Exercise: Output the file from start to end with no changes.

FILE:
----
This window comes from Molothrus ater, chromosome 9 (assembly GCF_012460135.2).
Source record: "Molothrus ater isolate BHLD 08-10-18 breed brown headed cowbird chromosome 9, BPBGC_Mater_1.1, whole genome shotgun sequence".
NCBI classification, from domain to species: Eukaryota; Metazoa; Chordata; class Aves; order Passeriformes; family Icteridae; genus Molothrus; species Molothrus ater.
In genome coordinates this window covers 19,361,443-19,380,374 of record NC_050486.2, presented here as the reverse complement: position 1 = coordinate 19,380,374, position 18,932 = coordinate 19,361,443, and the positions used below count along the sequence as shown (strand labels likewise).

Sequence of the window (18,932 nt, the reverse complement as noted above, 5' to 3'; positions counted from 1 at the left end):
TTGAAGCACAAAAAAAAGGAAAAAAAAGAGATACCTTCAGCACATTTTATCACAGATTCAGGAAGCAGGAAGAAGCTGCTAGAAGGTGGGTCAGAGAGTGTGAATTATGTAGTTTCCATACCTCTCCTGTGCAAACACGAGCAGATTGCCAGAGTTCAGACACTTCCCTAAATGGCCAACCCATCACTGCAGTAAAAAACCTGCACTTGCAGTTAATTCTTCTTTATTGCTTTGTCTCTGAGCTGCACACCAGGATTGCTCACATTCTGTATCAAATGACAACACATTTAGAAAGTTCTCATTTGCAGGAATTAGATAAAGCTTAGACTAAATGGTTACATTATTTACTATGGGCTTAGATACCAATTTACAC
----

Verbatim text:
This window comes from Molothrus ater, chromosome 9 (assembly GCF_012460135.2).
Source record: "Molothrus ater isolate BHLD 08-10-18 breed brown headed cowbird chromosome 9, BPBGC_Mater_1.1, whole genome shotgun sequence".
NCBI classification, from domain to species: Eukaryota; Metazoa; Chordata; class Aves; order Passeriformes; family Icteridae; genus Molothrus; species Molothrus ater.
In genome coordinates this window covers 19,361,443-19,380,374 of record NC_050486.2, presented here as the reverse complement: position 1 = coordinate 19,380,374, position 18,932 = coordinate 19,361,443, and the positions used below count along the sequence as shown (strand labels likewise).

Sequence of the window (18,932 nt, the reverse complement as noted above, 5' to 3'; positions counted from 1 at the left end):
TTGAAGCACAAAAAAAAGGAAAAAAAAGAGATACCTTCAGCACATTTTATCACAGATTCAGGAAGCAGGAAGAAGCTGCTAGAAGGTGGGTCAGAGAGTGTGAATTATGTAGTTTCCATACCTCTCCTGTGCAAACACGAGCAGATTGCCAGAGTTCAGACACTTCCCTAAATGGCCAACCCATCACTGCAGTAAAAAACCTGCACTTGCAGTTAATTCTTCTTTATTGCTTTGTCTCTGAGCTGCACACCAGGATTGCTCACATTCTGTATCAAATGACAACACATTTAGAAAGTTCTCATTTGCAGGAATTAGATAAAGCTTAGACTAAATGGTTACATTATTTACTATGGGCTTAGATACCAATTTACAC